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Cigarette Smoke Extract Decreases the Expression of Vascular Endothelial Growth Factor by Cultured Cells and Triggers Apoptosis of Pulmonary Endothelial Cells* FREE TO VIEW

R. M. Tuder, MD; K. Wood; L. Taraseviciene; S. C. Flores, PhD; N. F. Voekel, MD
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*From the Departments of Pathology and Medicine, Division of Respiratory Sciences and Critical Care Medicine, University of Colorado Health Sciences Center, Denver, CO.

Correspondence to: Rubin M. Tuder, MD, Division of Pulmonary Science and Critical Care Medicine, University of Colorado Health Sciences Center, 4200 East 9th Ave, Denver, CO 80262

Chest. 2000;117(5_suppl_1):241S-242S. doi:10.1378/chest.117.5_suppl_1.241S
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Abbreviations: CSE = cigarette smoke extract; VEGF = vascular endothelial cell growth factor.

The mechanisms behind the disappearance of lung tissue (“vanishing lung”) in COPD remain enigmatic in spite of the commonly discussed hypotheses of lung inflammation and a protease-antiprotease imbalance. We postulate that there are cellular and molecular programs that maintain the structure of the adult lung. One or several of such lung cell maintenance programs, in particular for lung endothelial cells, is disrupted by the toxic effect of chronic cigarette smoke in genetically susceptible patients, thus resulting in centrilobular emphysema. Specifically, we hypothesize that disappearance of lung alveoli resulting in centrilobular emphysema occurs by apoptosis after decreased expression or activity of lung vascular endothelial cell growth factor (VEGF) or its receptors due to smoking. In the present work, we focused on the effect of cigarette smoke extract (CSE) on VEGF gene expression, on endothelial cell apoptosis, and on the ratio of the transcription factors Sp1 and Sp3, which are involved in the regulation of VEGF receptor kinase domain receptor expression in endothelial cells.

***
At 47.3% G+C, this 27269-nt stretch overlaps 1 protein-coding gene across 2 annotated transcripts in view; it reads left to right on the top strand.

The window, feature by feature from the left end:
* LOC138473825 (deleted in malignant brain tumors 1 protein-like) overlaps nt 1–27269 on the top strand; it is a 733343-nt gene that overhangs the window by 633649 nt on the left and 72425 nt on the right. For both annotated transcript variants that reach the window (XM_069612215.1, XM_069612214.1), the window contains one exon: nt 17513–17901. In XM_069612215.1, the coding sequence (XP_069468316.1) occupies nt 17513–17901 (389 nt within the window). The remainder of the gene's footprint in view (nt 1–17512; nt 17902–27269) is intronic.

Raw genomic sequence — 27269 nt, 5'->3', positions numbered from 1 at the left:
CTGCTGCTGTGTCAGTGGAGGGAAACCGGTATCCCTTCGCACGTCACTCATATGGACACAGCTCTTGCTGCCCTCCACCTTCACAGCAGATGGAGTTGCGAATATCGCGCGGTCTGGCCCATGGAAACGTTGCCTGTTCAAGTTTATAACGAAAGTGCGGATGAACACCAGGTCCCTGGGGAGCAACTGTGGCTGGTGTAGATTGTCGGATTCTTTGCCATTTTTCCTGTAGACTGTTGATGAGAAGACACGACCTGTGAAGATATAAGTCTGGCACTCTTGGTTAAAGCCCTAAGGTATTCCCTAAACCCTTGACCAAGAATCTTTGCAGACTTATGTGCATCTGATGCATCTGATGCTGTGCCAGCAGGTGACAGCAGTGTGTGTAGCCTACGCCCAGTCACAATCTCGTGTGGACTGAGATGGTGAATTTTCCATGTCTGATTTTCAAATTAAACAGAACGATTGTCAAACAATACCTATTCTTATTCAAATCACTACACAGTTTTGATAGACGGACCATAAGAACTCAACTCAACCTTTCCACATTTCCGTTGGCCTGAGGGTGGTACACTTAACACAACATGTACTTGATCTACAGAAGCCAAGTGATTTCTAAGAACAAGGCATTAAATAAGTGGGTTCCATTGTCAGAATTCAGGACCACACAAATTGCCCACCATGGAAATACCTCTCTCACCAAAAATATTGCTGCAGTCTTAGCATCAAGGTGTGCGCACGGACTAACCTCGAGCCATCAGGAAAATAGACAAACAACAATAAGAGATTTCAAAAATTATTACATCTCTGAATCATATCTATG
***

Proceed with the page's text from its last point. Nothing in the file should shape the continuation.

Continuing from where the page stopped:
CSE treatment (10% for 24 h) of the monocytic U937, the hepatocellular carcinoma HepG2, and the lung carcinoma A549 cell lines decreases VEGF protein and messenger RNA expression as assessed by Western blot and ribonuclease protection assay. CSE also increased approximately twofold the production of nitric oxide by all cell lines tested. CSE (10% for 24 h) resulted in apoptosis and complete detachment from the culture dish of bovine pulmonary artery endothelial cells, while minimal detachment and apoptosis were seen with the U937, HepG2, and A549 cells. CSE treatment (1 and 0.1% for 6 h) of bovine pulmonary artery endothelial cells resulted in increased nuclear protein binding to the Sp1 consensus oligo by electrophoretic mobility shift assay, partly accounted for by increased binding of Sp3 (assessed by supershifting with anti-Sp3 antibody) and the by presence of a new DNA-protein complex, not shifted by anti-Sp1 or anti-Sp3 antibodies. We conclude that cigarette smoke may alter VEGF maintenance of pulmonary endothelial cells by altering VEGF and VEGF-receptor expression and signaling. The effect of cigarette smoke may be partially related to the induction of nitric oxide, since, as we have previously shown, nitric oxide can downregulate VEGF and VEGF-receptor gene expression by cultured cells in rat lungs. This interruption of VEGF maintenance of pulmonary endothelial cells by cigarette smoke may result in emphysema due to pulmonary endothelial cell death, followed by progressive disappearance of the alveolar septum by apoptosis.




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